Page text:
The first individuals were born at the 67th day, except for the highest density (30 animals/box), which took a few more days to generate the first neonate. All offspring were counted at the 110th day. The total number in each replicate was divided by the number of females, and then, the mean offspring number/female in each density was obtained (Figure 3).

 

 

The females in the lowest densities generated more offspring, when compared to higher densities. However, the nonparametric Dunn's multiple comparison tests did not reveal any statistical difference among treatments.

 

4. Discussion

4.1. Reproduction

Females of C. murina were able to store sperm and use it for at least 5 broods without a reduction in brood size. Continuous reproduction under laboratory conditions for at least 4 broods was found by Vink and Kurniawati (1996) for Porcellionides pruinosus (Brandt, 1833), and for at least 6 broods by Mocquard et al. (1989) for Armadillidium vulgare (Latreille, 1804). Vink and Kurniawati (1996) found no reduction in the size of successive broods after one mating for a population of P. pruinosus. The results of the present study are in good agreement with these previous findings and confirm the ability of isopods to reproduce without continuous mating.

The absence of a statistical difference between the number of males and females born in the laboratory indicates a potential equal effort on male and female reproductive tactics. Whether under natural conditions males die earlier than females as in Armadillo officinalis Duméril, 1816 (Warburg and Cohen, 1992), the fact that C. murina females were able to reproduce continuously under laboratory conditions without copulation, could indicate compensation to the lower number of males in the population.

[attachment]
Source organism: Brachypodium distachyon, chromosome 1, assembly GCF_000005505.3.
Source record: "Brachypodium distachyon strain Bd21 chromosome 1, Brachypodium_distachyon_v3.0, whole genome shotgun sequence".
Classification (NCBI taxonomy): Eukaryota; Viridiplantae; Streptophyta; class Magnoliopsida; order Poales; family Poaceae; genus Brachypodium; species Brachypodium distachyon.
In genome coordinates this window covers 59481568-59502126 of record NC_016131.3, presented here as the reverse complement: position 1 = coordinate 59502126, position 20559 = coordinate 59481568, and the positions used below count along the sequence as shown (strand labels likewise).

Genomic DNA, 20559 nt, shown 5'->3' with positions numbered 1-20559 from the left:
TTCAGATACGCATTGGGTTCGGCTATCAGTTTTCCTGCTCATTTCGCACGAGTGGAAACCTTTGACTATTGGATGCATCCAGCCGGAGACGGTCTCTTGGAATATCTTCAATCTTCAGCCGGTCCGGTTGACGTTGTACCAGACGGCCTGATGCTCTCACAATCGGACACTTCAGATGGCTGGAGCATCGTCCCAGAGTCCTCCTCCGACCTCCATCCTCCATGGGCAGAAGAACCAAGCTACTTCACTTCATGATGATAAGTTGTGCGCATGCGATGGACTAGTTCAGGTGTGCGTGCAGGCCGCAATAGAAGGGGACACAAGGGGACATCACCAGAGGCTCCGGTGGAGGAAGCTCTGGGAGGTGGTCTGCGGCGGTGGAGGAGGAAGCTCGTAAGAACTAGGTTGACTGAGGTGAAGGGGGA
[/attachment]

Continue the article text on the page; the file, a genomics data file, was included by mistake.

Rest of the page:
C. murina appears to be suitable for use in ecotoxicological studies, because supplying a sufficient number of animals for testing can be obtained in a short period. A comparison between C. murina and other isopods are provided in Table 2.

 

 

4.2. Density

The density of individuals in the maintenance boxes plays an important role in the survival of the organisms, because the lowest densities (6 and 12 animals per box) provided higher growth rate and reproductive output (but not in a significant way). These results are in good agreement with Caseiro et al. (2000), who observed that density affected survival, growth and reproductive output of P. dilatatus in laboratory cultures.

The decreased growth rate of individuals in high density boxes had a direct effect on reproduction, because there was a positive relationship between female size and fecundity (Nair, 1984; Hassal and Dangerfield, 1990). Therefore, intraindividual competition at high densities affected the individual body size, which then influenced survival and reproduction success.